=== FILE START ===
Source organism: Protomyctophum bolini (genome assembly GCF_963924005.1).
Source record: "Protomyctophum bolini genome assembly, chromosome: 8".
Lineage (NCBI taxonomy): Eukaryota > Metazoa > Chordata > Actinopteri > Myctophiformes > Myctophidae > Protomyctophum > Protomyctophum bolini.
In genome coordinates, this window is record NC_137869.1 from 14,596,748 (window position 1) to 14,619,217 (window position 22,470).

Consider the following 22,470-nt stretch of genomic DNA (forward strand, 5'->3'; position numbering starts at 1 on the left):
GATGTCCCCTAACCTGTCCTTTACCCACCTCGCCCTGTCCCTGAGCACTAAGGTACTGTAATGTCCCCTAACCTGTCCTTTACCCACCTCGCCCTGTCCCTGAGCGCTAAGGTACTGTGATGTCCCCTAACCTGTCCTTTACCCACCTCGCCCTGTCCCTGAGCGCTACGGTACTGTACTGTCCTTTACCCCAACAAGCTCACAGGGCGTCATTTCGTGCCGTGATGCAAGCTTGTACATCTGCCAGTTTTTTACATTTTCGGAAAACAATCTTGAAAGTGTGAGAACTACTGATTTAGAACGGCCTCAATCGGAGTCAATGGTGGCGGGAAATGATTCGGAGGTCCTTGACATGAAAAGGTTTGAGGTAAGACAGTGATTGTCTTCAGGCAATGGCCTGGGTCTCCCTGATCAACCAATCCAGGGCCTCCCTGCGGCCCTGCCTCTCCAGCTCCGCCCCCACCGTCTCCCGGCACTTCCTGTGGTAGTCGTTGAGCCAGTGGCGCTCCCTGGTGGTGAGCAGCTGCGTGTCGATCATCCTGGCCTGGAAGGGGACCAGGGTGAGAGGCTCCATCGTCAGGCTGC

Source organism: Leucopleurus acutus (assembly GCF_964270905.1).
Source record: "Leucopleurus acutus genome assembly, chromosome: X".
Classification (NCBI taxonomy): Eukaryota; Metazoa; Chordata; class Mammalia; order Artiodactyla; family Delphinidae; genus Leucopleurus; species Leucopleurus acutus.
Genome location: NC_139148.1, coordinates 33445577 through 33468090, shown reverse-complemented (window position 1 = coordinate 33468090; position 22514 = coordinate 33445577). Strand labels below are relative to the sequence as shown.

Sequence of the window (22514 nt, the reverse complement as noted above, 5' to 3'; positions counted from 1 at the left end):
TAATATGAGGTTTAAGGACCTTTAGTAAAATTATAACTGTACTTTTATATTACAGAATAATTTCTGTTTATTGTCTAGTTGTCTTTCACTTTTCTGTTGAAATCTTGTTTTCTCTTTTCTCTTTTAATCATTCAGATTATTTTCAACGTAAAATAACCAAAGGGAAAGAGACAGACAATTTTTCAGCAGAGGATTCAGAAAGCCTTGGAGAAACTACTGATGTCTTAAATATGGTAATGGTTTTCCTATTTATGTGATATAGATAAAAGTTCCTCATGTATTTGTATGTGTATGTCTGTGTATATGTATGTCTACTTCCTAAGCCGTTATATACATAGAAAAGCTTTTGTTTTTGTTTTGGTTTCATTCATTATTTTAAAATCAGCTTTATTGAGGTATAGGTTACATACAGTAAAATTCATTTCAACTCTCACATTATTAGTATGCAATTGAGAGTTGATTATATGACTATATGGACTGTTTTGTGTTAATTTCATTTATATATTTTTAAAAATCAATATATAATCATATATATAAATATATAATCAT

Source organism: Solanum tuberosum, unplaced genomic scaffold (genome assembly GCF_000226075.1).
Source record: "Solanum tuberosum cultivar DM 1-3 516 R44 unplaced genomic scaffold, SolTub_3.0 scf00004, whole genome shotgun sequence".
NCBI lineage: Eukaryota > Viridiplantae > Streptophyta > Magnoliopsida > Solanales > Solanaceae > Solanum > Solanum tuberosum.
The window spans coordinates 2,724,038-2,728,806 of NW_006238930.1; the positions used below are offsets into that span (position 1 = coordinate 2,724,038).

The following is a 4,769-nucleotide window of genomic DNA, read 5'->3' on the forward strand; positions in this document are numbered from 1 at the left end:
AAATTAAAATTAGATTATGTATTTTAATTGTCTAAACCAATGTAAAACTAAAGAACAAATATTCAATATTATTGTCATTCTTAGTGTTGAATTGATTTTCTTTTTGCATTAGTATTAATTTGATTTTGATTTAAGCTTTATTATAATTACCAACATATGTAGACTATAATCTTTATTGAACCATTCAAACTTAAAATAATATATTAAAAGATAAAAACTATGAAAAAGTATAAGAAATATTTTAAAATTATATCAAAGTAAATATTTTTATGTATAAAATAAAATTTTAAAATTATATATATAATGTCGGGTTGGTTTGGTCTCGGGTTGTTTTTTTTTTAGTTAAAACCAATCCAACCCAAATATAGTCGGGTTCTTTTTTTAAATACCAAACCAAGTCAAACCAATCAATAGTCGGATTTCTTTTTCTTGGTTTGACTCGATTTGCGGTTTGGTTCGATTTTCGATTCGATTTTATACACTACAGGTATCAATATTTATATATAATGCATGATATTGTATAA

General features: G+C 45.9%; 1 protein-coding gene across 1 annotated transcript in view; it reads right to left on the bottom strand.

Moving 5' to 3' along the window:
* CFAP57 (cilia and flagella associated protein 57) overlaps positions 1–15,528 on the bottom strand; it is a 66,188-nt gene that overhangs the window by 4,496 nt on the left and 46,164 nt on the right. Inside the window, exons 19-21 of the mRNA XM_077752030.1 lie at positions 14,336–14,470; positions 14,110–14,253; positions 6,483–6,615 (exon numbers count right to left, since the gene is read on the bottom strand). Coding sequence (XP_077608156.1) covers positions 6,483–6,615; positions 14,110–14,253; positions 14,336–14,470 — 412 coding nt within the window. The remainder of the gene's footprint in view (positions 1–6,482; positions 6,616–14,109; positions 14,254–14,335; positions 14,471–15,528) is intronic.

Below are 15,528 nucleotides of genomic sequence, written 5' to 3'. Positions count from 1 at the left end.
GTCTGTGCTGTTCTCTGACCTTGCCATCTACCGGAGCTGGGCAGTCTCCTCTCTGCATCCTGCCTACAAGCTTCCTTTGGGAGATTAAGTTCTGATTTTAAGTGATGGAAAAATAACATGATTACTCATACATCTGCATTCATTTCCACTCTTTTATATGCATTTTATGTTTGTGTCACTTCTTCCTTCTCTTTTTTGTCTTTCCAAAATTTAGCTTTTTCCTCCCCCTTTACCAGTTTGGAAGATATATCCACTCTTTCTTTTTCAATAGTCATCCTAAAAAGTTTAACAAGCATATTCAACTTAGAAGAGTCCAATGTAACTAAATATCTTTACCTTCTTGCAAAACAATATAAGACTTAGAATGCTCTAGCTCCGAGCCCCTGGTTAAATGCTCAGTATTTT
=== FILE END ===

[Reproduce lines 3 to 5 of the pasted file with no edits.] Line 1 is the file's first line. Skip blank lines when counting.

Lineage (NCBI taxonomy): Eukaryota > Metazoa > Chordata > Actinopteri > Myctophiformes > Myctophidae > Protomyctophum > Protomyctophum bolini.
In genome coordinates, this window is record NC_137869.1 from 14,596,748 (window position 1) to 14,619,217 (window position 22,470).

Consider the following 22,470-nt stretch of genomic DNA (forward strand, 5'->3'; position numbering starts at 1 on the left):